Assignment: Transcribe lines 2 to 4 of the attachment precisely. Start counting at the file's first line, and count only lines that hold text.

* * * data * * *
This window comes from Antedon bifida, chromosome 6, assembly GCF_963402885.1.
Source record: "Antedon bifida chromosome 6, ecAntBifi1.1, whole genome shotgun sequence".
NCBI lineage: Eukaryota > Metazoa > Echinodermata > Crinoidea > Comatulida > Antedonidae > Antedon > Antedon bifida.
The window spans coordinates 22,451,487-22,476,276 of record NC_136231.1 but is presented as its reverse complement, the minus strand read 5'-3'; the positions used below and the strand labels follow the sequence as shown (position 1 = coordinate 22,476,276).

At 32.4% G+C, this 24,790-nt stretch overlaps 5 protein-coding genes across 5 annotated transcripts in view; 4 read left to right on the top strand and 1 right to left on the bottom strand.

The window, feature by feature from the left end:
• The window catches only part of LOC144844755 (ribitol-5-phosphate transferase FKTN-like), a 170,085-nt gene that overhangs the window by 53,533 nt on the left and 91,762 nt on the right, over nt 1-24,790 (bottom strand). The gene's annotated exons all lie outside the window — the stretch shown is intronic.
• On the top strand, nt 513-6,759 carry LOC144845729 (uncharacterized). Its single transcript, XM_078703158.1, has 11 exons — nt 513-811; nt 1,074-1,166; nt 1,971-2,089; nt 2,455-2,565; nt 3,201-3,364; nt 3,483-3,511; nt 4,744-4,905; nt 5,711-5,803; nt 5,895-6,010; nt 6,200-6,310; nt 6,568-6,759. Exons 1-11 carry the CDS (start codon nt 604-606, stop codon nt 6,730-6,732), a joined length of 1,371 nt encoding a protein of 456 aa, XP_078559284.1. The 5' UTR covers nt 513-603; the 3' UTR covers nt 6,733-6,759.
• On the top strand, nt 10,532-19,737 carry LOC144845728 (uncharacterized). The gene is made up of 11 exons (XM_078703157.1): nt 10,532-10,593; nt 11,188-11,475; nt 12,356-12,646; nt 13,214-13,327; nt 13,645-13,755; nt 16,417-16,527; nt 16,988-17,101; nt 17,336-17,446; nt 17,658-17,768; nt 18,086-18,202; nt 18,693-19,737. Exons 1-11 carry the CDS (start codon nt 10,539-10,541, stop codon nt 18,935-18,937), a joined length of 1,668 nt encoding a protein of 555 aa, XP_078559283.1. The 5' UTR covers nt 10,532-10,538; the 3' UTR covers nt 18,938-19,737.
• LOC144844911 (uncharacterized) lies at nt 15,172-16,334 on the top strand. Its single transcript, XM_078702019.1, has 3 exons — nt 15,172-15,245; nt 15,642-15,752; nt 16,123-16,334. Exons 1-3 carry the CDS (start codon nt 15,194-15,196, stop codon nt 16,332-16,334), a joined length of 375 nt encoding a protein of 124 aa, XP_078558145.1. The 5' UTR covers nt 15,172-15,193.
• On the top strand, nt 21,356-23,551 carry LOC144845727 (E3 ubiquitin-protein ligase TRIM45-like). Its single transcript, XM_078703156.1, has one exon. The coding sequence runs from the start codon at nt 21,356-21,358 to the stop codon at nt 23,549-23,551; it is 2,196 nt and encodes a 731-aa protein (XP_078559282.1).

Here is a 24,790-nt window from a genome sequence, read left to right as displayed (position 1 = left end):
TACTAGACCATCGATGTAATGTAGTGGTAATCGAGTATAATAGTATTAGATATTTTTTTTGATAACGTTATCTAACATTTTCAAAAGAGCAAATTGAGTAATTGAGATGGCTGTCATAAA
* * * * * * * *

Source record: "Antedon bifida chromosome 6, ecAntBifi1.1, whole genome shotgun sequence".
NCBI lineage: Eukaryota > Metazoa > Echinodermata > Crinoidea > Comatulida > Antedonidae > Antedon > Antedon bifida.
The window spans coordinates 22,451,487-22,476,276 of record NC_136231.1 but is presented as its reverse complement, the minus strand read 5'-3'; the positions used below and the strand labels follow the sequence as shown (position 1 = coordinate 22,476,276).